As a writer, I spend a lot of my time glued to my computer screen: researching and pitching ideas, dealing with emails, keeping abreast of breaking news and, occasionally, even writing. While recently trying to launch an online magazine, my screen time increased still further and, unable to resist the temptation any longer, I also answered the call of Twitter. Setting aside BlackBerry time at evenings and weekends, I was devoting eight hours a day to digital media.

After a month, strange things started to happen. I found it difficult to concentrate on any given task for more than a few minutes. My mind felt scattered and my focus wandered from email to web page to tweet to email and back again.


DAN ROBERTS

Internet addiction.

A 21st century addiction … The digital world is having an effect on our brains. Photo: Illustration by Michael Mucci

If you’re tired and forgetful, and finding it hard to concentrate, log off the laptop and take a digital detox, says Dan Roberts.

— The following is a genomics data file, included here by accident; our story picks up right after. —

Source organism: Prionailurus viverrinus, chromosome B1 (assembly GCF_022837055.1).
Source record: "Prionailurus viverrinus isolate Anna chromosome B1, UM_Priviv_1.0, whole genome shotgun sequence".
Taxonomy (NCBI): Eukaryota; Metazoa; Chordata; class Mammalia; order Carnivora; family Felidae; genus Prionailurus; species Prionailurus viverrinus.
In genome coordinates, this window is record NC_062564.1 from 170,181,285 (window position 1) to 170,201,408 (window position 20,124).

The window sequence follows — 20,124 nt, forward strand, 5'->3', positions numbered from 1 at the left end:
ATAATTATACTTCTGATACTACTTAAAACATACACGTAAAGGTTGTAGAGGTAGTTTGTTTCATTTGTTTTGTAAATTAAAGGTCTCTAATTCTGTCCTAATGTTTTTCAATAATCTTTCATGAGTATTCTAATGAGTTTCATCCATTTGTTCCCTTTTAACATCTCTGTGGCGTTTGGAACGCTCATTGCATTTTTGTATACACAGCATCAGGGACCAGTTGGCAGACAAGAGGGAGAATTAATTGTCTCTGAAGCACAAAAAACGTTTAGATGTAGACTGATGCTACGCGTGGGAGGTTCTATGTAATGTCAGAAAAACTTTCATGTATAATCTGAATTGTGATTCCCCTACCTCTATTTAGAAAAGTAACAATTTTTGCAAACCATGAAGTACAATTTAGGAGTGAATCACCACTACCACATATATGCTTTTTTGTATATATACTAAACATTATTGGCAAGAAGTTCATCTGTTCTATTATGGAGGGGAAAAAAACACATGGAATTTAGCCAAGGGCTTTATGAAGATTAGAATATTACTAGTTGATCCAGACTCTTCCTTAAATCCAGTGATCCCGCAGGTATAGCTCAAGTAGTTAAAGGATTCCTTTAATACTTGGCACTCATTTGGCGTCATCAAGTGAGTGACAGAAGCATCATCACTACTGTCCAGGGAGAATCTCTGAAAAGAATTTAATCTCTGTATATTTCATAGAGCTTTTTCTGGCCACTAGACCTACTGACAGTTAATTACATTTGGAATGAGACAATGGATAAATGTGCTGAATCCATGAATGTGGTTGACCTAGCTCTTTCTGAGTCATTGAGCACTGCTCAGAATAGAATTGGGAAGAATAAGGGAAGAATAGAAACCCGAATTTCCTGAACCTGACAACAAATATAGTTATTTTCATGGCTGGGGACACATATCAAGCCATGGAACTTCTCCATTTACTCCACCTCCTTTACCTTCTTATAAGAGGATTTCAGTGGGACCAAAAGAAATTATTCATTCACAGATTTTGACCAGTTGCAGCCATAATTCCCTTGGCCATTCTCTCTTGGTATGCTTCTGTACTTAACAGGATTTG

As a writer, I spend a lot of my time glued to my computer screen: researching and pitching ideas, dealing with emails, keeping abreast of breaking news and, occasionally, even writing. While recently trying to launch an online magazine, my screen time increased still further and, unable to resist the temptation any longer, I also answered the call of Twitter. Setting aside BlackBerry time at evenings and weekends, I was devoting eight hours a day to digital media.

After a month, strange things started to happen. I found it difficult to concentrate on any given task for more than a few minutes. My mind felt scattered and my focus wandered from email to web page to tweet to email and back again. Leer más “The use of digital media comes at a price”